Skip to main content

OnStar Changes its Mind About Tracking Vehicles

On Tuesday OnStar said that it has decided to reverse its proposed Terms and Conditions policy changes, and will not keep a data connection to customers’ vehicles after the OnStar service is canceled.

The about-face arrives just under a week after the company updated its Terms and Conditions with the right to sell the GPS-derived data it pulls from OnStar systems in an anonymous format. The new terms enabled the company to keep a constant connection to an installed system even after the customer canceled the subscription. Naturally this caused a rush of negative feedback, especially since the policy meant OnStar could track the vehicle's movement and speed, and then possibly sell the info to local law enforcement.

According to OnStar, the new policy wasn't expected to kick in until the beginning of December, but the company began sending out emails last week announcing the new change in terms. Yet even during the aftermath following the new policy's exposure, OnStar pointed out that prior customers could actually call in and request that OnStar halt its unwanted connection. But that simply wasn't enough to keep consumers from lighting up torches and burning their contracts, so the company reverted back to its original Terms and Conditions.

"We realize that our proposed amendments did not satisfy our subscribers," OnStar President Linda Marshall said on Tuesday. "This is why we are leaving the decision in our customers’ hands. We listened, we responded and we hope to maintain the trust of our more than 6 million customers." She added that if OnStar ever offers the option of a data connection after cancellation, it would only be when a customer opted-in, not by force. Even then, OnStar would honor customers’ preferences about how data from that connection is treated.

Last week an OnLive spokesman said that the post-subscription connection was kept alive in order to make it easier for consumers to renew their subscription. But Tuesday Marshall said that the constant data connection was to allow OnStar to provide urgent information about natural disasters and vehicle recalls to the former customers. Sounds like mixed messages, to be honest.

 "We regret any confusion or concern we may have caused," Marshall said.

  • house70
    "We tried to sneak one through the back door and got caught. It won't happen again... until next time, anyways."
    One of the many examples where the corporations thought that their customers are stupid and it bit them right back in the a$$. they never have the best interest of their customers in mind, just their own, and are willing to go to any lengths and bend any rules or laws to fatten their wallets.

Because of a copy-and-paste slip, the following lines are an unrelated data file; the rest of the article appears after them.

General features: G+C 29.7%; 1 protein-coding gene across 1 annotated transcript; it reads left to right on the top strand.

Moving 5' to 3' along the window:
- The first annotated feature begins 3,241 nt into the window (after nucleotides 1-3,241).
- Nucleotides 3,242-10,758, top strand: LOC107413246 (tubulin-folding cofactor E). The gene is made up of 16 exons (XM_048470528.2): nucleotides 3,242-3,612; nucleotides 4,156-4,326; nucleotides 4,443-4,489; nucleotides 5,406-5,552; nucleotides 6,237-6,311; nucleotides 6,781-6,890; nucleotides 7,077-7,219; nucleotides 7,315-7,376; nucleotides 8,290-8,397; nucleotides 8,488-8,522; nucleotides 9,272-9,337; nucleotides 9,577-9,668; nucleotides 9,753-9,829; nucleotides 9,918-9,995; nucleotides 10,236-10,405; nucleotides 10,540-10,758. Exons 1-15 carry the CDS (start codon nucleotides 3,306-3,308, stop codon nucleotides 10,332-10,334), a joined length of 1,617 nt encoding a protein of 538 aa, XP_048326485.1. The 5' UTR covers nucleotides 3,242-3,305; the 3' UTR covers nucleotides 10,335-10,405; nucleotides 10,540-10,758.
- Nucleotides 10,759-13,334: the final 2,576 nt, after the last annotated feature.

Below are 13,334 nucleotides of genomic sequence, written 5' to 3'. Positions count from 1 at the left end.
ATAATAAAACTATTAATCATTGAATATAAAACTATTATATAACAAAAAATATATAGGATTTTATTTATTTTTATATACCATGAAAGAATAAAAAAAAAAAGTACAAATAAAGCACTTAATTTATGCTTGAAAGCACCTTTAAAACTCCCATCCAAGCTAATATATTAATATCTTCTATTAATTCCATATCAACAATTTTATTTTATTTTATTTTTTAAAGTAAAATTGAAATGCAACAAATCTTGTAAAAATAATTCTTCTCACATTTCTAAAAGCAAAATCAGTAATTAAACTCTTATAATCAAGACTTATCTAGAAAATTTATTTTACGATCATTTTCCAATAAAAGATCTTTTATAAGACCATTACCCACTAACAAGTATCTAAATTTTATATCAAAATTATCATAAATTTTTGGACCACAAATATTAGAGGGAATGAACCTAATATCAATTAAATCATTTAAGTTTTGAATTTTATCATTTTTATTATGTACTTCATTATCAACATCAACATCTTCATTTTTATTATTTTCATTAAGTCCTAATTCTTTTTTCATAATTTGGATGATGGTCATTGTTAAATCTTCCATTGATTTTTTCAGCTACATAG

Funny how they tried after the fact to polish that turd. A$$holes.
    Reply
  • nebun
    you can thank uncle SAM for this one....we elected those power mongers...i am going to take a shower...wait i can't, they are watching me...
    Reply
  • southernshark
    They are still going to do it, regardless of what the contract says.
    Reply
  • bobusboy
    otacon72Then they'll be sued....stupid comment.

    southernsharkThey are still going to do it, regardless of what the contract says.


    They're only going to get sued if they get caught; businesses get away with a lot of things that you don't hear about.
    Reply
  • tical2399
    nebunyou can thank uncle SAM for this one....we elected those power mongers...i am going to take a shower...wait i can't, they are watching me...

    How is the government responsible for this?
    Reply
  • garyshome
    Just remember you can't sue Obama Motors or the Government. Guess you haven't been paying any attention to what is going on here in the US.
    Reply
  • dalmvern
    I am interested in how exactly they establish the connection. Is it something where they can just push a button and establish the connection again?

    If this is the case, and I expect it is, then who is to say whether or not your connection has been broken or not? OnStar. They are the only ones. I know police can subpoena that information if it is available and they have cause, but actually selling this information to law enforcement? That is just wrong.
    Reply
  • eddieroolz
    As always, it took an outraged public to make them think again - when they should have not done this in the first place.
    Reply
  • mdillenbeck
    Personally I don't see the big deal. The data isn't tied to you, its anonymous, right? So they sell the data to retailers so they can buy locations that will be more convenient to you and reduce the amount you drive, or they sell it to the government so they can plan roadways that will benefit the community. Also, if they track your vehicle no matter what, wouldn't that be helpful if it is ever stolen?
    Reply
  • Camikazi
    MDillenbeckPersonally I don't see the big deal. The data isn't tied to you, its anonymous, right? So they sell the data to retailers so they can buy locations that will be more convenient to you and reduce the amount you drive, or they sell it to the government so they can plan roadways that will benefit the community. Also, if they track your vehicle no matter what, wouldn't that be helpful if it is ever stolen?Well considering they know the vehicle information, all of it, they can find out who owns it and can tie it to you rather easily, so anonymous technically but not really.
    Reply